This bodes well for the Cardinals to keep Albert Pujols which, all along, I thought was going to happen regardless of ancillary factors. Whether it’s going to mean lesser players getting a bigger or smaller paycheck in the long run remains to be seen, but assigning monetary value based on statistics is being used with greater frequency, therefore it was inevitable that teams and players would grow more pragmatic.

Pragmatism is the last thing a superagent like Boras wants.

But here we are.

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Precision Strikes 5.30.2011

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Let’s address some stuff. In brief.

The true test with big name trades.

Jose Reyes on a hot streak begets endless stories of how the Mets “have” to sign him.

The Mets don’t “have” to do anything other than what’s best for the franchise. If that means trading Reyes, then they should trade Reyes. If that means keeping Reyes, then they should make every effort to keep Reyes.

With the new minority owner David Einhorn about to infuse the club with much-needed cash, it leaves the Reyes decision in the hands of GM Sandy Alderson; presumably, Alderson will make his call based purely on baseball-related matters.

Reyes has been great all season long but that can only enhance his trade value and perhaps give the Mets more incentive to trade him.

Hypothetically, if a team hungry for offense like the Angels comes calling in desperation and offers a package that includes say Mike Trout (unlikely) and/or Jean Segura (nod to Peter at Capitol Avenue; I had no idea who Segura was and kinda still don’t; his numbers look “young Reyes-like” though), then that would be another mistake on the Mets docket, this one made by the new management team stemming from failing to act.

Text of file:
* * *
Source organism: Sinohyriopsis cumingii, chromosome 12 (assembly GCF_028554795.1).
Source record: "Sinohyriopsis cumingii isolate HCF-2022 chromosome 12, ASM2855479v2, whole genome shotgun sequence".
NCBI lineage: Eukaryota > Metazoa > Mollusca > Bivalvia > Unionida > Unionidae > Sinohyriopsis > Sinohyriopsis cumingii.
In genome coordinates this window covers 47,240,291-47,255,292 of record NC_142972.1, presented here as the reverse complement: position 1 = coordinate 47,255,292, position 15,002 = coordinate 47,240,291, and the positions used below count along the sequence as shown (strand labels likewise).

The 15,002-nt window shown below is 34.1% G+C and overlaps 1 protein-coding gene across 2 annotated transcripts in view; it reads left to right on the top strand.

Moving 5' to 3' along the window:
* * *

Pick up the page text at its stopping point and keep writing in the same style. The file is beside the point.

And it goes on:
It’s hard to do, but one of the reasons the Rays, Marlins and to a certain extent, the Red Sox have been so successful within certain parameters of belief on how to run their franchises is that they either don’t have a fan base that is so frantic at the prospect of trading anyone and everyone as is the case with the Rays and Marlins; or do what they feel is right based on current circumstances, like the Red Sox.

This is the tack the Mets need to take with Reyes, Carlos Beltran and any other player in whom opposing clubs are interested—keep and open mind in every conceivable aspect.

Business is business; annoying is annoying.